A line of antique and specialty vehicles was already lined up, with parade participants behind them, down the block as far as the eye could see.

“Our community let us know that they want the parade, that they love the parade – and, in fact, that they need the parade this year! So here we are,” remarked Centibear. “It’s a sign of ‘returning to normal’, I think.”

With the Portland Police Bureau officially disbanding its Traffic Division, including their Motorcycle Unit, to try to staff regular city patrols with a dwindled police force, it was unclear if the parade could have an escort. However, PPB Motorcycle Officers rolled up, they were met with friendly smiles, waves, and greetings.

“It’s really good to see our Portland Police Motorcycle Officers celebrating here with us today, and helping to keep our parade safe,” Centibear exclaimed. “And, speaking for myself, I’m grateful for all of the members of our Portland Police Bureau, and all they do for both our neighborhood, and the greater community, every day.”

At 11 a.m. on Sunday, July 4th, the Eastmoreland Independence Day Parade stepped out, headed north. As usual, there wasn’t any marching – it’s mostly just a casual saunter – but the joy expressed by both the participants and those gathered to watch was unmistakable.

For a sense of the celebration that day, here’s a brief exclusive BEE video of the parade:

Volunteers helping out at this year’s Balfour Park Plant Sale included Ardenwald-Johnson Creek Neighborhood Association Land Use Chair Lisa Gunion-Rinker, left, and Board Member Chris Holle-Bailey.
Volunteers helping out at this year’s Balfour Park Plant Sale included Ardenwald-Johnson Creek Neighborhood Association Land Use Chair Lisa Gunion-Rinker, left, and Board Member Chris Holle-Bailey. (Photo by David F. Ashton)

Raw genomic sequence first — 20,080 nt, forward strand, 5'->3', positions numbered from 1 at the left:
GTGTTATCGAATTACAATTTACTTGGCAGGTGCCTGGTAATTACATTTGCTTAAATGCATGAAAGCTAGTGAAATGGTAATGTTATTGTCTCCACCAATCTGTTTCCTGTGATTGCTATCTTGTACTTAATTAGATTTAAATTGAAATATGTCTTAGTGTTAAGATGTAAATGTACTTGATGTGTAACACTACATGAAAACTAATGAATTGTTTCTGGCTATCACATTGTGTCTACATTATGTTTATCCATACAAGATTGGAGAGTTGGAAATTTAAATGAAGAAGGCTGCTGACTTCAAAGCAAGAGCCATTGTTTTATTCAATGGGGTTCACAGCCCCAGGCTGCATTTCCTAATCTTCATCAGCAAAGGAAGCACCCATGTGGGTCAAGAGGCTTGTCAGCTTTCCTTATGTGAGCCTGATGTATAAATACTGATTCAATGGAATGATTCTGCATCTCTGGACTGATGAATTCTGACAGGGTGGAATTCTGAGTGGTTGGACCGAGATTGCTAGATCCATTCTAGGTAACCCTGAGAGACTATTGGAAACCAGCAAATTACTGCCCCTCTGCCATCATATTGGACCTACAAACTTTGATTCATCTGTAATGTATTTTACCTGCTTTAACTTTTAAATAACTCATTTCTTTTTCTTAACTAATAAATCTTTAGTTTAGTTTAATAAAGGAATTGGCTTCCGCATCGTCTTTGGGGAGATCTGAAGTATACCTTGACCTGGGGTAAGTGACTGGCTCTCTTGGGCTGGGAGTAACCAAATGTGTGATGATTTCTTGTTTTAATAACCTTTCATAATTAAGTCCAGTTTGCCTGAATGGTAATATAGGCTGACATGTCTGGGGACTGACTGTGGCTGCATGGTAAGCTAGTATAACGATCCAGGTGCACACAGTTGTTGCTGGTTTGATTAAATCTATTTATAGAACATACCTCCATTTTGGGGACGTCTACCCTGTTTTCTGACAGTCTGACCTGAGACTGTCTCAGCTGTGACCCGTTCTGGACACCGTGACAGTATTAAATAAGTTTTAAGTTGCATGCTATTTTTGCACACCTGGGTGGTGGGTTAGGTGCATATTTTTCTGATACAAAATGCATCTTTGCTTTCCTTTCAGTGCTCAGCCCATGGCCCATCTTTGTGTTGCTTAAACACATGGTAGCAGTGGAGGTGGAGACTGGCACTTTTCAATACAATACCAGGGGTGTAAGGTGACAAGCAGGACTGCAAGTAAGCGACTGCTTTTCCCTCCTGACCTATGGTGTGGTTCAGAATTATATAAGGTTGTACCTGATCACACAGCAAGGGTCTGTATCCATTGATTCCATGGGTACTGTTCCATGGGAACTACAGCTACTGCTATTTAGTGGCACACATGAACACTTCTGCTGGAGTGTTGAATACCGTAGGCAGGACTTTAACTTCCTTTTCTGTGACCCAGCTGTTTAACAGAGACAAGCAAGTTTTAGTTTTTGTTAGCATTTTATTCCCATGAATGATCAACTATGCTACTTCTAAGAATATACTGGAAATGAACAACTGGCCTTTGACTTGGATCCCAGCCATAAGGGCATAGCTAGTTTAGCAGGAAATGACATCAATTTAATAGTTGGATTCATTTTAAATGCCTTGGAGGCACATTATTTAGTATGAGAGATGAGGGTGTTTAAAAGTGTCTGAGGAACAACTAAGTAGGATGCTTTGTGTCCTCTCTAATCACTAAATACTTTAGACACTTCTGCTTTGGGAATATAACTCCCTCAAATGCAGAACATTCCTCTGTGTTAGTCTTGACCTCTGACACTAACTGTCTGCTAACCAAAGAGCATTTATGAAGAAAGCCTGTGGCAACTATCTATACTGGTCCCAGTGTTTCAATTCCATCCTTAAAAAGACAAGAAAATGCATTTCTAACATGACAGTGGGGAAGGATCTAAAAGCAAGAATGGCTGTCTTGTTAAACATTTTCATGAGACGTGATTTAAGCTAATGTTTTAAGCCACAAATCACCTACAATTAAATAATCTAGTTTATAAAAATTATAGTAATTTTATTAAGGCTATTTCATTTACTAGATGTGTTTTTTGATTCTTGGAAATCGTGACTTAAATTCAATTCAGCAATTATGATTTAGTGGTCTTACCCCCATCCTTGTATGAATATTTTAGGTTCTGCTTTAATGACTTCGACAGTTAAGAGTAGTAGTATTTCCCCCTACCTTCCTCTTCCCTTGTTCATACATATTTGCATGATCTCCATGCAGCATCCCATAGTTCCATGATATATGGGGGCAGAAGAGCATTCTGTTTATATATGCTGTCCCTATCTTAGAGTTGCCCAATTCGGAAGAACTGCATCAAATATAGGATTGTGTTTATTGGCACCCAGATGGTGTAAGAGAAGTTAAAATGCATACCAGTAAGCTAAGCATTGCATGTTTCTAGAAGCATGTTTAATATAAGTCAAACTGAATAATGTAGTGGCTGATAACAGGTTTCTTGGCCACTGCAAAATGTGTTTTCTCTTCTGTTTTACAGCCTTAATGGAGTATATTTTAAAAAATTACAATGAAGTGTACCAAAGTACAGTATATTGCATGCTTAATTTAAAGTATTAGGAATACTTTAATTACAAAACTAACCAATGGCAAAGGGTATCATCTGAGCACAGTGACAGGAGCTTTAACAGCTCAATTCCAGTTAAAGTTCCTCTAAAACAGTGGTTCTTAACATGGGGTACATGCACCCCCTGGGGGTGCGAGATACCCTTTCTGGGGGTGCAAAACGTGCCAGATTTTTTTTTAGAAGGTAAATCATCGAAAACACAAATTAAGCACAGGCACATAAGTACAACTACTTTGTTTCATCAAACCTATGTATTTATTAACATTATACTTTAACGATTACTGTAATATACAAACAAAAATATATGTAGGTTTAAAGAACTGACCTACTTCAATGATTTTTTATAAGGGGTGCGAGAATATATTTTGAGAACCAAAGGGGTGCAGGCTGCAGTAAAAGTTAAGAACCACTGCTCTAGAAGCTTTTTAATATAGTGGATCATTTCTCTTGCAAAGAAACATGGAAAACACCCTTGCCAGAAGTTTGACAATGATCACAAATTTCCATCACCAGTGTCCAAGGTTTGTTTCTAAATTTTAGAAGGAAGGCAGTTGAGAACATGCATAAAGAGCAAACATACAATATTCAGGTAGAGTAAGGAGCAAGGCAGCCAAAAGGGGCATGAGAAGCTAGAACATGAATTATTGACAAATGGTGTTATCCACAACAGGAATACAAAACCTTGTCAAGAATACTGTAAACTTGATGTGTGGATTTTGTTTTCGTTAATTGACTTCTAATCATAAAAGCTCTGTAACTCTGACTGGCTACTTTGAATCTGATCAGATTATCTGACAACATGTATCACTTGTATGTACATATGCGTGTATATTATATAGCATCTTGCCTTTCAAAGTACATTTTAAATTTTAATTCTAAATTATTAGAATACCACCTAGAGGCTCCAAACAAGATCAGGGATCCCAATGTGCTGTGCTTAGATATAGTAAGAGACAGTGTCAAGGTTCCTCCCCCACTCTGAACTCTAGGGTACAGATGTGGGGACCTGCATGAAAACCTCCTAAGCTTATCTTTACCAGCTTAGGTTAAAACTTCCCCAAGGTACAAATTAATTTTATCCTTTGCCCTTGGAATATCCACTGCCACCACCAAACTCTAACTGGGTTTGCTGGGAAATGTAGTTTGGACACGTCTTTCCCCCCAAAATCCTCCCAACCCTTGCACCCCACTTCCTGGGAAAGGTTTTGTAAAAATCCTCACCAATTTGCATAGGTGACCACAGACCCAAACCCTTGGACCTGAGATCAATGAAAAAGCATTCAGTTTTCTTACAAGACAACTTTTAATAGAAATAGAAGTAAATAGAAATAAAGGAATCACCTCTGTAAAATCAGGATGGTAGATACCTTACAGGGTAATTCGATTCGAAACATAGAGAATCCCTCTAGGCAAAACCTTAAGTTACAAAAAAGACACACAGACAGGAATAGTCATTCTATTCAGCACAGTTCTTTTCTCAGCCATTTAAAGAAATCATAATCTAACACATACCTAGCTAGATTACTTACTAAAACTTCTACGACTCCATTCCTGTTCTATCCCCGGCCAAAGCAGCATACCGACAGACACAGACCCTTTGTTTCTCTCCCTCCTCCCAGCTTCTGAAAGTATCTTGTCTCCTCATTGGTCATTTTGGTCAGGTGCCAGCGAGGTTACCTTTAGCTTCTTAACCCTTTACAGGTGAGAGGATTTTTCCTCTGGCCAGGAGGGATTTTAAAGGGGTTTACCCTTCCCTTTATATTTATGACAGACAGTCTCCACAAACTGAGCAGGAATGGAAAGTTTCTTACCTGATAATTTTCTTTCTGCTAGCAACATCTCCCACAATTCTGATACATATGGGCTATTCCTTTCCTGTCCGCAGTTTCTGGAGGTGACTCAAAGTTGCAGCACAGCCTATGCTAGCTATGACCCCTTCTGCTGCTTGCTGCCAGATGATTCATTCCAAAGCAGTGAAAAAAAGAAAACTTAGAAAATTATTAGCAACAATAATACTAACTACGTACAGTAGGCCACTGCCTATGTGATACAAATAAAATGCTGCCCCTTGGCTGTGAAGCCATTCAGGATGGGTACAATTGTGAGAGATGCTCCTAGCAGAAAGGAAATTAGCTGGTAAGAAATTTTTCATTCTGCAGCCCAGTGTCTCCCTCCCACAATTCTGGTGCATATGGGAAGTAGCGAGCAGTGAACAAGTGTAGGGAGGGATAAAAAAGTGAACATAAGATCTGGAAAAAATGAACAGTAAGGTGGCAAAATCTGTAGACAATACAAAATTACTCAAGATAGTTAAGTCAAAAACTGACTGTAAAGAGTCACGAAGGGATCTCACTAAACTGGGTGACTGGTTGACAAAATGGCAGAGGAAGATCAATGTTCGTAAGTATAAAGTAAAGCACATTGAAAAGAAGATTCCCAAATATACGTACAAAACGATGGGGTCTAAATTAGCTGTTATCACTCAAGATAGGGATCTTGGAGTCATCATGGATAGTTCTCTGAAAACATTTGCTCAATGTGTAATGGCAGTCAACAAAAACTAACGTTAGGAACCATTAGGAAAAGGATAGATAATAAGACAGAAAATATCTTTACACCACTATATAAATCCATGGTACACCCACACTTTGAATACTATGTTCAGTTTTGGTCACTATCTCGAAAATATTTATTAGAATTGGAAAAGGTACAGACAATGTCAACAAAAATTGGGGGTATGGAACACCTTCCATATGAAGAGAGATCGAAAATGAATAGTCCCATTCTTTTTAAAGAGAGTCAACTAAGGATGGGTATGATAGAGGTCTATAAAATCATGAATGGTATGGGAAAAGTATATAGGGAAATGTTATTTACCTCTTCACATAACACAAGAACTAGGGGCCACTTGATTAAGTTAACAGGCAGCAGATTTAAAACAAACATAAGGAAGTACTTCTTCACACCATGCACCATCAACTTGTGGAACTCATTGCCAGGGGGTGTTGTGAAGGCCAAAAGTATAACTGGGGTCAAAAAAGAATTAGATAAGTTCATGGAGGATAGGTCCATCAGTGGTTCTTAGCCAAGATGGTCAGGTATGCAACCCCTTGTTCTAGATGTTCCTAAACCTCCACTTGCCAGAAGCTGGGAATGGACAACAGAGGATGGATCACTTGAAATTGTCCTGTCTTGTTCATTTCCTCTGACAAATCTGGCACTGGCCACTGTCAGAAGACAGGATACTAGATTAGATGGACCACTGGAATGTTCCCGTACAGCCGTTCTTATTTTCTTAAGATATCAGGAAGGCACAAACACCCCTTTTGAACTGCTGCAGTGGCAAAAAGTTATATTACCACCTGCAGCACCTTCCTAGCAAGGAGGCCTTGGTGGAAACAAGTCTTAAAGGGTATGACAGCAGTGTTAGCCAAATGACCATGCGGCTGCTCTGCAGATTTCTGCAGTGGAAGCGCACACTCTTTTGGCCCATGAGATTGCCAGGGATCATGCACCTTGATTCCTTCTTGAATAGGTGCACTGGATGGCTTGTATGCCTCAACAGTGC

Ardenwald’s ‘Balfour Park Plant Sale’ leads to development news


One of the things that make the Ardenwald/Johnson Creek Neighborhood Association (A/JCNA) unique is that its boundaries straddle two cities – Portland and Milwaukie – as well as two counties, Multnomah and Clackamas.

A/JCNA neighbors have adapted to working with all four jurisdictions to get things done, including trying to establish an official Belfour Park, on the City of Milwaukie side of the boundary. Without funding, volunteers have held plant sales each year to raise money to move the project forward.

At their most recent plant sale, held at two homes on S.E. Balfour Street on a Sunday, earlier this summer, brisk sales added to their project’s coffers – to bring the total so far to about $12,000, according to A/JCNA Land Use Chair Lisa Gunion-Rinker, who is one of the annual sale’s organizers.

“As you’ll recall, the Balfour Park Master Plan is in place; but it will soon be reopened and reevaluated, because it was completed in 2015, and now – six years later – we have a lot of new neighbors in the area,” Gunion-Rinker told THE BEE, as she ducked under a canopy during a spring shower.

A sprinkle didn’t stop shoppers from browsing among, and purchasing, the many native plants, grasses, trees, shrubs, perennials, annuals, herbs, and veggie starts that were on sale.

“And, the big news is that our Oregon State Representatives have found funding for a few parks in the area,” Gunion-Rinker said. “But, we won’t know if this funding will happen for Balfour Park for a while yet.”

After revising the park’s Master Plan, they’ll go into construction planning and permitting; these stalwart volunteers are hoping the new park will finally be developed in 2023.

Here making cotton candy, it’s a Sellwood Community House “Counselor in Training” – as well as a Sellwood Middle School student – Maya Bamford!
Here making cotton candy, it’s a Sellwood Community House “Counselor in Training” – as well as a Sellwood Middle School student – Maya Bamford! (Photo by David F. Ashton)